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Who knows what would have become of the Rebellion of 1837 if Mackenzie’s plan to sack Toronto's first bank and steal all its gold had come to pass
By Enzo DiMatteo
Sep 19, 2021
Bank of Upper Canada building
252 Adelaide East
When William Lyon Mackenzie led his band of not-so-merry rebels from the Montgomery Tavern down Yonge Street to launch his rebellion against the Family Compact in December 1837, they had more than just sending a message to those that ruled over the colony on their minds.
While it would ultimately help spark democratic reform, to call the uprising a “rebellion” may be overstating it. Most of the several hundred rebels who took part in the insurrection fled in confusion soon after government-backed militias began firing.
Mackenzie would flee to the U.S. with about 200 rebels, from where he would launch a number of cross-border assaults in subsequent years from his base on Navy Island in the Niagara River. He would not return to Upper Canada until after he received a pardon in 1849.
But who knows what would have become of the rebellion if Mackenzie’s plan to sack the Bank of Upper Canada and steal all its gold had come to pass.
It’s a little-known part of the famous uprising that Mackenzie and his men had planned to rob the bank, the first in the colonies. It was its ties to the seat of power – most of the bank’s 14 founding directors were members of the Family Compact – that made it a flashpoint. For Mackenzie, the bank was a symbol of the Family Compact’s corruption and oligarchic rule. But his fight for more transparency in the bank’s operations would also become personal.
The original bank first opened in 1822 in a storefront at the southeast corner of Frederick and King. In 1825, the bank purchased the lot at its current location on Adelaide. It opened its doors in 1827.
But while its stated objective was to encourage investment and support commercial activity, there were also suggestions that shareholders (or at least those who could afford to buy shares in the bank) were in it mostly for themselves.
Its investments, particularly in railway development and land speculation, became the subjects of controversy that “annoyed” local commercial interests, according to the Canadian Encyclopedia.
Mackenzie was an outspoken critic of the bank’s loan practices, which he thought to be too speculative, not to mention its aggressive pursuit of merchants who owed money.
He published a series of articles in his newspaper, the Colonial Advocate, shortly after it opened, calling for, among other things, an end to the bank’s monopoly on local commerce. Mackenzie’s criticism struck a nerve. In 1826, while he was out of town on business, a dozen or so supporters of the Family Compact broke into his newspaper’s offices and destroyed the press in what was known as the Types Riot. Some of Mackenzie’s equipment ended up in Toronto Harbour.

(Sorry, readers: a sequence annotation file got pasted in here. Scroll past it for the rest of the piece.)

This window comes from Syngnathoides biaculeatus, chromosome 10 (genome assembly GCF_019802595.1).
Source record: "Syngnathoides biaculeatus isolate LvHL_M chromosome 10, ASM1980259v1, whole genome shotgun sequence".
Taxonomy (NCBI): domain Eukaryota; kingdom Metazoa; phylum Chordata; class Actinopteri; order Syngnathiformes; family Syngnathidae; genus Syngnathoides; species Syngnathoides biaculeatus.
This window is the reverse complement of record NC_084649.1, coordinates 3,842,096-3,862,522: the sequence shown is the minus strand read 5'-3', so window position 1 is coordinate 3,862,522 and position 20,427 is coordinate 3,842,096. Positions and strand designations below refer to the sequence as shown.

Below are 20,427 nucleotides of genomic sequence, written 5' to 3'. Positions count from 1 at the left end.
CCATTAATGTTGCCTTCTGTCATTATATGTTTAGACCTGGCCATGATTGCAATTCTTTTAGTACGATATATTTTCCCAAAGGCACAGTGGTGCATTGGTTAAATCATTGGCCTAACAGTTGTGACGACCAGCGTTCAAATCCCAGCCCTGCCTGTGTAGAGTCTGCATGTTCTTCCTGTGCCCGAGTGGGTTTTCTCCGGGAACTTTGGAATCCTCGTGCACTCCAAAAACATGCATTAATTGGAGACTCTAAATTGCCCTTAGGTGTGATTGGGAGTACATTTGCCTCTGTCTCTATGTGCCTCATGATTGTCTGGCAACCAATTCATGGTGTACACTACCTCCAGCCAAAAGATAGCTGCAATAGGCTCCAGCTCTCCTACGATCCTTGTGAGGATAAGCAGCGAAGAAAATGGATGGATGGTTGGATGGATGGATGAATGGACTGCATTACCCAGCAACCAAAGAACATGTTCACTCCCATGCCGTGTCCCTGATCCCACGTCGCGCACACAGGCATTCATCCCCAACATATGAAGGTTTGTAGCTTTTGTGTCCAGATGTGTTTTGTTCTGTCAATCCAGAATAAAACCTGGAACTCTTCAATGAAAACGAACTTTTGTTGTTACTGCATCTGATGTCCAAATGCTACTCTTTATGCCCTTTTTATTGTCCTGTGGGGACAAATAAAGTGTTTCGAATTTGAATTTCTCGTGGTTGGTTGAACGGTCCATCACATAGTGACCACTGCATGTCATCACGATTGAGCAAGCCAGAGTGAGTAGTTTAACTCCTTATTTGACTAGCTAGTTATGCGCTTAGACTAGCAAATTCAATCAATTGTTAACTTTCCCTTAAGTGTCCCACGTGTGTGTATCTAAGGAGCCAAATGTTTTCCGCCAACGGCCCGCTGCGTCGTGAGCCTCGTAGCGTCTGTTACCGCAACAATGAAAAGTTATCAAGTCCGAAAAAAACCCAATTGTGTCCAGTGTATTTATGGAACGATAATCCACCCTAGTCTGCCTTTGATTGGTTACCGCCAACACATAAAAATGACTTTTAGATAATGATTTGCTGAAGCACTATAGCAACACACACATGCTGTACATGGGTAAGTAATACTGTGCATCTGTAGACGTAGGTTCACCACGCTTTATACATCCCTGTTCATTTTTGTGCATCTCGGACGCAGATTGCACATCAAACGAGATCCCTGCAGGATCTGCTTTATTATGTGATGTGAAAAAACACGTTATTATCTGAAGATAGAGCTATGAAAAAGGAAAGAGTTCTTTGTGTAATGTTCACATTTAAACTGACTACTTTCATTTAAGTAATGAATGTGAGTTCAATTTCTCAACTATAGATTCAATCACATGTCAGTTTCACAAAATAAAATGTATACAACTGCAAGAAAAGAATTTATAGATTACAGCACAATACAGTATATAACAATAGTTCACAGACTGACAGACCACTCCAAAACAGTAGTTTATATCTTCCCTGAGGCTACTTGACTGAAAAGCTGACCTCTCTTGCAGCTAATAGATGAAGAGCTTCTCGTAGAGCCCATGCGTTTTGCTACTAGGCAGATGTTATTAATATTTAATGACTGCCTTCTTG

He would sue and win a judgement in a highly publicized case.
When it was built, the Bank of Upper Canada was one of the few stone buildings at the time in York. Today, it’s one of the last remaining in the city that predates the 1834 incorporation of Toronto.
The original building had a flat roof. A mansard roof and portico would later be added giving the building its distinctive Neoclassical and Second Empire architectural stylings. Ironically, it’s William Baldwin – the son of Robert Baldwin, a driving force behind the push for responsible government – who is credited with the bank’s original design. But other sources suggest Francis Hall, the contractor hired to build the bank, had a more important hand in that.
The bank was initially successful owing to the fact the government of Upper Canada was a major shareholder.
But by the time of Mackenzie’s insurrection, both Upper and Lower Canada were in the midst of economic upheaval, which coincided with the shift away from the trade in fur and timber to wheat and flour. Financial panic would soon grip the colonies as the St. Lawrence, the main trading route into North America, remained under the control of the British Empire. It was this backdrop that ultimately led to the rebellions in both Canadas.
The bank’s fortunes would take a turn for the worst in the 1840s. The economic collapse of 1857 would ultimately lead to insolvency and its closure in 1866.
The property would end up being sold in 1870 to De La Salle Roman Catholic boys school, which occupied the site and buildings next to it until 1913 when the building would be used as a recruitment centre during the First World War. The United Farmers’ Cooperative bought the building in 1925 and built a three-storey addition before selling it in 1956. By the 1970s the building was boarded up and slated for demolition after a fire destroyed much of the roof.
But in 1978 it was declared a National Historic Site and saved. A restoration would be completed in the early 1980s. The plaque outside notes the building’s architectural importance and contributions to the early commerce of Upper Canada. On the latter, Mackenzie might disagree.
Hidden Toronto is a weekly feature exploring the city’s alternative history through contemporary landmarks.
Enzo was born in Belgium and emigrated with his family to Canada in the heat of Trudeaumania. He is a winner of numerous writing awards and the only (alleged) Commie banned from entering Cuba. It’s complicated. Claims to fame: champion wood-chopper.